If you have read my mumpreneur story so far (Part 1, Part 2 and Part 3), you will know that I got to a point where I felt I needed to find a business idea soon.
I had no money of my own, and my husband is also an accountant, so I was going to have to come up with a plausible business plan, or else he would not want to invest in it. He is the scariest of
Mumpreneur becomes personal trainer – why not?
After my success on the postnatal leading course, I thought that I might like to become a life coach or NLP practitioner, or possibly a reflexologist, as I love having reflexology, and had discovered a new passion for helping people on their life journeys through my NCT work.
But my hubby would have none of it – he doesn’t believe in any of these “alternative therapies” and felt that I probably wouldn’t make any genuine income from it.
Then one morning, what seemed like a flash of inspiration hit me. I did some research, cleared it with my husband, and signed up for some training. At last I had my small business idea.
I was at the gym, trying desperately to get back in shape after the birth of my son. I have never really enjoyed exercise but always seen it as a necessary evil, so I had booked some sessions with a personal trainer in order to motivate me a bit.
The trainer was probably in his early 20s, very powerfully built, with a physique that showed that he clearly worked out every day and had never been unfit in his life. I got on the exercise bike at his request (I hate cycling) and after less than a minute he cranked it up to such a level that I physically couldn’t turn the pedals. When I complained, he uttered a quote that will stay with me for the rest of my life,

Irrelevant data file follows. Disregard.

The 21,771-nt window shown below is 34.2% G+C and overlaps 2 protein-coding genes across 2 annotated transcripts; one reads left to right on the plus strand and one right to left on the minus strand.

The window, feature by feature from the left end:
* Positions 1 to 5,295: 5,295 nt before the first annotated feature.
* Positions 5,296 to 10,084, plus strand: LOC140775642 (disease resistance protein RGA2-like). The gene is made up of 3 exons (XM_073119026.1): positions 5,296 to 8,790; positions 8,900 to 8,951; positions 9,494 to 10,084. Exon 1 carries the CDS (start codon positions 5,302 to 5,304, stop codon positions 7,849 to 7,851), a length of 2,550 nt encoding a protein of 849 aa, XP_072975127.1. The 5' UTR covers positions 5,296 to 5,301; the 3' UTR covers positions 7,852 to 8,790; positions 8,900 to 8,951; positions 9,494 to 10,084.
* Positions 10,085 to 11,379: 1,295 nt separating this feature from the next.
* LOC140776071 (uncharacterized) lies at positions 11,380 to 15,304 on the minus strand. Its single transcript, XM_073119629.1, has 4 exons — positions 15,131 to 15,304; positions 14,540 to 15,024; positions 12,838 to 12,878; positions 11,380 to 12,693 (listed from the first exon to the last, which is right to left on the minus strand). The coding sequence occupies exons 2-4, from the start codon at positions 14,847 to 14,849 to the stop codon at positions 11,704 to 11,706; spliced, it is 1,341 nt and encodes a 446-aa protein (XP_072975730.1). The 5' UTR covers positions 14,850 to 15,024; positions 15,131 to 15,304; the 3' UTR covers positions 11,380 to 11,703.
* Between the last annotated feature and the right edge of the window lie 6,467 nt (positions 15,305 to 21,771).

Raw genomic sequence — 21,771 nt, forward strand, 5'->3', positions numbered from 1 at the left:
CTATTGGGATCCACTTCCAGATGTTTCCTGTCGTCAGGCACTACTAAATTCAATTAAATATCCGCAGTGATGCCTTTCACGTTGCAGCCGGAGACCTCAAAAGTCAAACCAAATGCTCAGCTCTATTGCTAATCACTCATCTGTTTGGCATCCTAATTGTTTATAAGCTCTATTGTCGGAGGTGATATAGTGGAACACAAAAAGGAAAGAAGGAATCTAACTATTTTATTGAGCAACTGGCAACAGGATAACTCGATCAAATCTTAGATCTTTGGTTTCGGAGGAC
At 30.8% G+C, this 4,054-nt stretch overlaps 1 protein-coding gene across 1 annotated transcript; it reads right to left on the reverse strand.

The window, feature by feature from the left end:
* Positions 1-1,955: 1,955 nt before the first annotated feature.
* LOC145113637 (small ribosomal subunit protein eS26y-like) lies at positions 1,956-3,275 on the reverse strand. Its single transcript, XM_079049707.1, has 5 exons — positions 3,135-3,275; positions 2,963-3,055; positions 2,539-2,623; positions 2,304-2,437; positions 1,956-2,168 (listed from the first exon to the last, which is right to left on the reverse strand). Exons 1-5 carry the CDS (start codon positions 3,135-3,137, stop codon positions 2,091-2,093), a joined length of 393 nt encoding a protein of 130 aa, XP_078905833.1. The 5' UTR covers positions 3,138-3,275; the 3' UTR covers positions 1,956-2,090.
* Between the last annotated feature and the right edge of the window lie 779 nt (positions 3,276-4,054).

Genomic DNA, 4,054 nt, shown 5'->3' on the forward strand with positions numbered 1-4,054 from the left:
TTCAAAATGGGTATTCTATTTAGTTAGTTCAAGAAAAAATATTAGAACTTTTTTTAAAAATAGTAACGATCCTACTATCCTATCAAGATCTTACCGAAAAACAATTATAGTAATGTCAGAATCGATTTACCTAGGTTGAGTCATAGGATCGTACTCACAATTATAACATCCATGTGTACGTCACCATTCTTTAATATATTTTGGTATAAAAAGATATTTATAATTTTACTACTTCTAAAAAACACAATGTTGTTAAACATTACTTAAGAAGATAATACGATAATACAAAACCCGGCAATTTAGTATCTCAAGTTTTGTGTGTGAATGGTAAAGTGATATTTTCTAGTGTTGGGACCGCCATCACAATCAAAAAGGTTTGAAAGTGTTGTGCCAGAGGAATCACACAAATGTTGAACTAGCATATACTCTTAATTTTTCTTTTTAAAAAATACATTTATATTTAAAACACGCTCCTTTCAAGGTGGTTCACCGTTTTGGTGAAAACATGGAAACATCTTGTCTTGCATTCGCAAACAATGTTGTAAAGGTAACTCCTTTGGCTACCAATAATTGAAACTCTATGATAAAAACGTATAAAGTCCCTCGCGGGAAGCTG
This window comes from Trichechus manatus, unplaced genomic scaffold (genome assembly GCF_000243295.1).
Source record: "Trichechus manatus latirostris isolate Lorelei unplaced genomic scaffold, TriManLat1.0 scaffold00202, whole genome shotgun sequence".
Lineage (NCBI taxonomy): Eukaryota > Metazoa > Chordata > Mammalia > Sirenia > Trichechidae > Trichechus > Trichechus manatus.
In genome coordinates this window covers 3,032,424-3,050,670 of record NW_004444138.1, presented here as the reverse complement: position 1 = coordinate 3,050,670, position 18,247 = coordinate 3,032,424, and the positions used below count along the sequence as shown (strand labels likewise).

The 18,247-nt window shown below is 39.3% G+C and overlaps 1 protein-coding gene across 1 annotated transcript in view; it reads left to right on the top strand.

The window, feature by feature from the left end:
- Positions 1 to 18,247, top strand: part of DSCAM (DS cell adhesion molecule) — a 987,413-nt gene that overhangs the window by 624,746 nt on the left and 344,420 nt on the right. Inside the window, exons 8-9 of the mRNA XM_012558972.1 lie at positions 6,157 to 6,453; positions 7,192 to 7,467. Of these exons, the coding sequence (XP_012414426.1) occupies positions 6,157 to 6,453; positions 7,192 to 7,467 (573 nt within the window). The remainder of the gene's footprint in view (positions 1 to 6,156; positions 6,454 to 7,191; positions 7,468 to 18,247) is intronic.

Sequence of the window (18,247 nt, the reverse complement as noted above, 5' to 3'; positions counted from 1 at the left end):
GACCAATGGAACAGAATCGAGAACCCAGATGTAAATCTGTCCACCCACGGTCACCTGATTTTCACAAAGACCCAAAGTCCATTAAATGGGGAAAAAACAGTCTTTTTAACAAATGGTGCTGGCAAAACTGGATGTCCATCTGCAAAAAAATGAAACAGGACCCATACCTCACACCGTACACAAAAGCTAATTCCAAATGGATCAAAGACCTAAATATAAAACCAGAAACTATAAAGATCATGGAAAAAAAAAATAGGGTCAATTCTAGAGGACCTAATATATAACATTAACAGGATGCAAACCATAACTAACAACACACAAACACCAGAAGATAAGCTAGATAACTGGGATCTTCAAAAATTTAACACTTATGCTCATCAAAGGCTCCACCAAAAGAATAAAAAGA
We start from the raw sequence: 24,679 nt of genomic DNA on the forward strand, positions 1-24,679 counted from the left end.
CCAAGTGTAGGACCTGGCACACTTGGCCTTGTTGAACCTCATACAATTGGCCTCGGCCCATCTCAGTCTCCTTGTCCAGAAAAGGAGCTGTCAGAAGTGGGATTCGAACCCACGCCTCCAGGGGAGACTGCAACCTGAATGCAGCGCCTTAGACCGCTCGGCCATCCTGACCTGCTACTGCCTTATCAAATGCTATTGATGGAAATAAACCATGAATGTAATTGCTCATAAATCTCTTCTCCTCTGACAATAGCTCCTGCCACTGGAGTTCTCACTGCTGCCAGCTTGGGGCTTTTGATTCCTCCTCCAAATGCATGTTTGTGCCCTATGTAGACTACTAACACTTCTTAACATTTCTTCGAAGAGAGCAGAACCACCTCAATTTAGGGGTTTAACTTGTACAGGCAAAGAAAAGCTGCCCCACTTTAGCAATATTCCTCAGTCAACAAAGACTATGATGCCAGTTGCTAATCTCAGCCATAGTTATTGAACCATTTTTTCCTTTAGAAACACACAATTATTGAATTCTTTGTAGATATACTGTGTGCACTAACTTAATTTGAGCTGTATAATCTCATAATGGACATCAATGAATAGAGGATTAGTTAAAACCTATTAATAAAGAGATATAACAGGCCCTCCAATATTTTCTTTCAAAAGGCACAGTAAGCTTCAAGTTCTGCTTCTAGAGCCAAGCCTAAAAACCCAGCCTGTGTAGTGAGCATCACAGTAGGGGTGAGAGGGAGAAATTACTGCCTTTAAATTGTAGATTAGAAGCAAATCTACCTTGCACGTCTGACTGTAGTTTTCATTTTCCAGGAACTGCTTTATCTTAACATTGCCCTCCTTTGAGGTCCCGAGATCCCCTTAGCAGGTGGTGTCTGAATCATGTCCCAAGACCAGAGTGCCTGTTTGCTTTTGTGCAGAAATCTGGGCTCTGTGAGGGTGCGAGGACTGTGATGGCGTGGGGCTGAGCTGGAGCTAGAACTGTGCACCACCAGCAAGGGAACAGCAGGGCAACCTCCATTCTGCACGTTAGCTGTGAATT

“Come on dear, try a bit harder. I’ll have you running a marathon in 9 weeks!”
That attitude was so wrong for me on so many levels – for a start I am not “dear” – I may have been old enough to be his mother but he didn’t need to remind me of it. And the idea that I was physically capable of running a marathon in 9 weeks, or the idea that I might even want to, just filled me with disbelief.
He clearly had no idea what a woman of a certain age who has never been fit and has just given birth to boot, is capable of, nor what motivation she needs.
Coming out of that gym, I decided that women like me deserve better from personal trainers. I decided that the kind of trainer I would like, if I ever saw a trainer again would be a woman – preferably one who had become fit after being unfit and who understood a bit about bodies after childbirth, body insecurity, and the whole psychological thing about having been useless at exercise all my life and wanting only to get a little bit better. I also decided that really I would like to never have to consult a trainer again.
First I was upset, then I was angry, then finally I got determined. I would become the personal trainer that I wanted to have. I would follow the training programme, get fit myself in the process, then use my new found knowledge to reach out to all those women, who for one reason and another are not confident in their bodies and want to make small steps in exercise.
I put my new plan to my hubby and he thought it was a wonderful idea. So I took out a loan and applied for the training. It takes 2-3 years of study to become a personal trainer, with practical experience, so now I had a plan.
I wonder if any of you have spotted the fatal flaw in this plan? I have left you a clue – it’s right at the beginning. The problem with this plan for me is that I don’t enjoy exercise.
I followed all the training to the letter, I studied all the books, I did the case studies and I passed the exams. But when I was on the courses, and chatting with my classmates, talk always got round to what sports they did and how they loved to get their exercise. They loved ski-ing, snowboarding, climbing mountains, some had studied martial arts or dance, others played football, rugby, hockey, tennis.
I always felt like a bit of a fraud amongst them, although I kept my feelings to myself. My husband had shelled out good money for this course and I wasn’t going to let him down.
A year or two into my training I still hadn’t lost much weight or significantly improved my own fitness. I knew at that point that this business would probably be wrong for me, but I still felt that I had to battle on, as I have never been a quitter. Besides which, I knew I wouldn’t be able to persuade himself to finance me through any other training, so I didn’t really see any alternative.
But I should know better than to despair – the solution was just around the corner.. part 5 of my mumpreneur journey is here…..